Caring for sick children. If you also have to deal with a houseful of sick little ones, this can be particularly challenging, especially if your kids, like ours, are used to running in and out of doors at all times and find it frustrating to sit or lie down still and quiet. It helps to provide some quiet amusement in the form of books, coloring books, sketching pads, and other quiet, non-messy crafts. Let your children curl up with you in bed for some reading together, or allow them to spread a board game or puzzle on the floor while you are relaxing on the couch. Movies can have their place, too, of course, but in general I find that prolonged staring into a screen contributes to fatigue and doesn’t promote the overall sense of well-being.

Healthy foods for recovery. Provide refreshing, healthy snacks for yourself and your family (some planning ahead can be helpful here): chicken or vegetable soup, fresh and dried fruits, whole-grain crackers, natural yogurt with some raw honey. If you are experiencing a stomach virus, stick to bland foods such as bananas, white rice and white toast. Small sips of clear natural grape juice can also be helpful when it’s difficult to keep anything down.

Brewing herbal teas. Brew some tea, preferably with fresh herbs from your garden. I find this so wonderful at times of sickness that I truly believe it’s worthwhile to keep a patch of herbs (or even just a few pots on a sunny windowsill) for this, if for no other reason. Different herbs have different healing properties. Mint, sage and lemon balm combined make a tea that is great for colds, sore throats, respiratory infections, stomach viruses and inflammation of all kinds. Ginger, though not a herb, also makes a wonderful tea to keep nausea at bay at times of digestive system disorders.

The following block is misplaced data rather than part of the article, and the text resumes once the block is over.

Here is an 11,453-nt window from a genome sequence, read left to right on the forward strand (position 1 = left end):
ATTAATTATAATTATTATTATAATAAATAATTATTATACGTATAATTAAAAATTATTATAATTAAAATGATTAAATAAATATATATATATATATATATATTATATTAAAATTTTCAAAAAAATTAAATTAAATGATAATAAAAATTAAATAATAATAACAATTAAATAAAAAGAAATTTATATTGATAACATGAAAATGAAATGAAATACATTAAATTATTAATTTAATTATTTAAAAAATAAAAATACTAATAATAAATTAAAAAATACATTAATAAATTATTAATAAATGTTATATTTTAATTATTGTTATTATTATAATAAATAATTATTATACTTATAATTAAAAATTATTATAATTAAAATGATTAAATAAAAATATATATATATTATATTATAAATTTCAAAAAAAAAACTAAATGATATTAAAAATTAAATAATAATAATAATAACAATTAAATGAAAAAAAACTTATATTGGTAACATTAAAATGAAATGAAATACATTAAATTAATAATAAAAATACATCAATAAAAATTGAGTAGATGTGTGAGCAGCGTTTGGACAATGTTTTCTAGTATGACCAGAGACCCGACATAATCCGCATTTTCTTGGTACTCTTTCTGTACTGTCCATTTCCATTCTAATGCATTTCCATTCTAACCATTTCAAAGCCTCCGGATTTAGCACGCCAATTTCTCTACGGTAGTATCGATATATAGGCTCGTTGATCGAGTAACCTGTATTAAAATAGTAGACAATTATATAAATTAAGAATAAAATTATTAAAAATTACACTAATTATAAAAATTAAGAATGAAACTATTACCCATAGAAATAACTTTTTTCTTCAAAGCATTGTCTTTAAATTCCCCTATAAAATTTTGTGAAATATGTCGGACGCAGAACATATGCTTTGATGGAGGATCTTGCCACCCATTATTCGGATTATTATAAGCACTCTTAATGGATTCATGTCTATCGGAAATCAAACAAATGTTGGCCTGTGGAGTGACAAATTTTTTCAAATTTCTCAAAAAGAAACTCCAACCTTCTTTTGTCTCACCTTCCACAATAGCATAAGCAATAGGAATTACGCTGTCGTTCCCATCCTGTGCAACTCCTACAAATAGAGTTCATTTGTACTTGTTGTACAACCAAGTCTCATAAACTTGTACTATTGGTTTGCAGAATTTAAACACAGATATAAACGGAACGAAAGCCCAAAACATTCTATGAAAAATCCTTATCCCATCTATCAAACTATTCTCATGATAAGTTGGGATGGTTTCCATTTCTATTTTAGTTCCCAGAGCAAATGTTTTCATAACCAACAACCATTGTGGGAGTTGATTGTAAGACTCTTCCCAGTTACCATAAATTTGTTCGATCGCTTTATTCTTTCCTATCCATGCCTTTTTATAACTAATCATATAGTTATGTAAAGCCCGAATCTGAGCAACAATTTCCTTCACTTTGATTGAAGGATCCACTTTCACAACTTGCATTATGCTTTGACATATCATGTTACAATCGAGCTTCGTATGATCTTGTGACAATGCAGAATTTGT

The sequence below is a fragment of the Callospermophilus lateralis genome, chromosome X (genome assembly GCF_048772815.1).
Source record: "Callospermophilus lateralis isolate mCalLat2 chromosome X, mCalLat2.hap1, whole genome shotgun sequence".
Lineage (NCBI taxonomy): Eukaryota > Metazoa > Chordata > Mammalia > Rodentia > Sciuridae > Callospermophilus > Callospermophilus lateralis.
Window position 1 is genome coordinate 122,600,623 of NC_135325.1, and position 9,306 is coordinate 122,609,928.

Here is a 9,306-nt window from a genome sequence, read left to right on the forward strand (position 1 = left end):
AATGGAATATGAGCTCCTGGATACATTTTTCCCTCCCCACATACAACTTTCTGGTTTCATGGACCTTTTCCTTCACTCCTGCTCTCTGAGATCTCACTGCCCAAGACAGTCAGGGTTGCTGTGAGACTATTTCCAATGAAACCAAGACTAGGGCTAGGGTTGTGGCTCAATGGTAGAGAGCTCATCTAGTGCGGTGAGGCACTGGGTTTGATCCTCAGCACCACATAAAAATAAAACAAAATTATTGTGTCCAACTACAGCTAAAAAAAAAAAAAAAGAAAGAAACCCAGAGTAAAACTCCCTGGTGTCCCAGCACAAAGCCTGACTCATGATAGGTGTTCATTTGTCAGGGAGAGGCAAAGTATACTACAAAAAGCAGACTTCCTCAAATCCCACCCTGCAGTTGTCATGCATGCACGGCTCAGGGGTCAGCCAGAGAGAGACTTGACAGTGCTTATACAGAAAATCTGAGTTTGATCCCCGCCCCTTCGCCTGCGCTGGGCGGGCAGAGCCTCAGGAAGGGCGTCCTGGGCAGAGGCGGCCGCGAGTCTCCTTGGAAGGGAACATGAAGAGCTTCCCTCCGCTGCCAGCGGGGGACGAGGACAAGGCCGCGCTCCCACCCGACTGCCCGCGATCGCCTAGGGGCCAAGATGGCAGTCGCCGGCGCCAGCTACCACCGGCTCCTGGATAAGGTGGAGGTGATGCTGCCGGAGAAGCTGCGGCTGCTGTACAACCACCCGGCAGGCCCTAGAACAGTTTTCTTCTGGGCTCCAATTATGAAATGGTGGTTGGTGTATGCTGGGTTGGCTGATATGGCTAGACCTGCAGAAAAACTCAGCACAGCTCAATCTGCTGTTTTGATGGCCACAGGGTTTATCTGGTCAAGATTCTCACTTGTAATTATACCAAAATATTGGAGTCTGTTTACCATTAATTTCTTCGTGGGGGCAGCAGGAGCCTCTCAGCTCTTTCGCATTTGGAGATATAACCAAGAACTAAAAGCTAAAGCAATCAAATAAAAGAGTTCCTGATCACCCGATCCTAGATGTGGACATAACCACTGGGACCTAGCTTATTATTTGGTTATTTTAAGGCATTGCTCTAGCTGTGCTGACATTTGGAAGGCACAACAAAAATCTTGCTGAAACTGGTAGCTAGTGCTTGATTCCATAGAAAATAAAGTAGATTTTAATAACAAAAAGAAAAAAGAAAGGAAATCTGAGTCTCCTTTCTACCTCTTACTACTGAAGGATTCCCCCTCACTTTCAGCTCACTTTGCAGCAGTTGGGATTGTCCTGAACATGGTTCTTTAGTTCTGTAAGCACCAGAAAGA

Prioritize your most important chores. If it makes you feel better, make a concise, not-too-long list of chores that have to be done when you recover, in order of importance. For example, “1. Repair chicken coop door; 2. Pick and juice lemons”, etc. Above all, allow yourself the time to rest and heal; everything else can wait.

This post was an excerpt from my upcoming book, Your Own Hands: Self Reliant Projects for Independent Living. Get book updates and more by following my Facebook page

Anna Twittos academic background in nutrition made her care deeply about real food and seek ways to obtain it. Anna and her husband live on a plot of land in Israel. They aim to grow and raise a significant part of their food by maintaining a vegetable garden, keeping a flock of backyard chickens and foraging. Connect with Anna on Facebook and read more about her current projects on her blog. Read all Anna’s Mother Earth News posts here

All MOTHER EARTH NEWS community bloggers have agreed to follow our Blogging Guidelines, and they are responsible for the accuracy of their posts. To learn more about the author of this post, click on their byline link at the top of the page.